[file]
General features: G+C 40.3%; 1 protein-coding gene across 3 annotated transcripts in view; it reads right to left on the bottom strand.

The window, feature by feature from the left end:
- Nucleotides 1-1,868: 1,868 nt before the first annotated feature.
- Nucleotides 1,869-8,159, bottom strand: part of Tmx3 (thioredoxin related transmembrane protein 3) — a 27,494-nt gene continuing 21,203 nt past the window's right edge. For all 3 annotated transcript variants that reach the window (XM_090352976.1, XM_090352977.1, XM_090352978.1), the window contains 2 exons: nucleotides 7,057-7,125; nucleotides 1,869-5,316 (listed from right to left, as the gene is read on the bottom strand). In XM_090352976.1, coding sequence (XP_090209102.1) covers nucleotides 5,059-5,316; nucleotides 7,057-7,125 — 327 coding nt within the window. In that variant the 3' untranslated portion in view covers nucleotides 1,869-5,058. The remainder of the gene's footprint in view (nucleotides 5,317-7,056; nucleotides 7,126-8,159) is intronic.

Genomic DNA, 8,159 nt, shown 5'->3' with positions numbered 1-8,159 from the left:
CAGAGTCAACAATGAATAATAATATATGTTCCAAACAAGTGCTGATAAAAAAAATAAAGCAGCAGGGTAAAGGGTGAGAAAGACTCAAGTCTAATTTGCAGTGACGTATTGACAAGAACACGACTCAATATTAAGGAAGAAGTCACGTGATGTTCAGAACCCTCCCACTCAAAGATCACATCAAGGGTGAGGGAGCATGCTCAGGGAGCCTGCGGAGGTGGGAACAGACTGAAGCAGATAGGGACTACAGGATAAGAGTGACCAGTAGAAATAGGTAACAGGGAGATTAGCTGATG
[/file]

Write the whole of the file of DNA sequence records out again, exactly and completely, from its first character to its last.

General features: G+C 40.3%; 1 protein-coding gene across 3 annotated transcripts in view; it reads right to left on the bottom strand.

The window, feature by feature from the left end:
- Nucleotides 1-1,868: 1,868 nt before the first annotated feature.
- Nucleotides 1,869-8,159, bottom strand: part of Tmx3 (thioredoxin related transmembrane protein 3) — a 27,494-nt gene continuing 21,203 nt past the window's right edge. For all 3 annotated transcript variants that reach the window (XM_090352976.1, XM_090352977.1, XM_090352978.1), the window contains 2 exons: nucleotides 7,057-7,125; nucleotides 1,869-5,316 (listed from right to left, as the gene is read on the bottom strand). In XM_090352976.1, coding sequence (XP_090209102.1) covers nucleotides 5,059-5,316; nucleotides 7,057-7,125 — 327 coding nt within the window. In that variant the 3' untranslated portion in view covers nucleotides 1,869-5,058. The remainder of the gene's footprint in view (nucleotides 5,317-7,056; nucleotides 7,126-8,159) is intronic.

Genomic DNA, 8,159 nt, shown 5'->3' with positions numbered 1-8,159 from the left:
CAGAGTCAACAATGAATAATAATATATGTTCCAAACAAGTGCTGATAAAAAAAATAAAGCAGCAGGGTAAAGGGTGAGAAAGACTCAAGTCTAATTTGCAGTGACGTATTGACAAGAACACGACTCAATATTAAGGAAGAAGTCACGTGATGTTCAGAACCCTCCCACTCAAAGATCACATCAAGGGTGAGGGAGCATGCTCAGGGAGCCTGCGGAGGTGGGAACAGACTGAAGCAGATAGGGACTACAGGATAAGAGTGACCAGTAGAAATAGGTAACAGGGAGATTAGCTGATG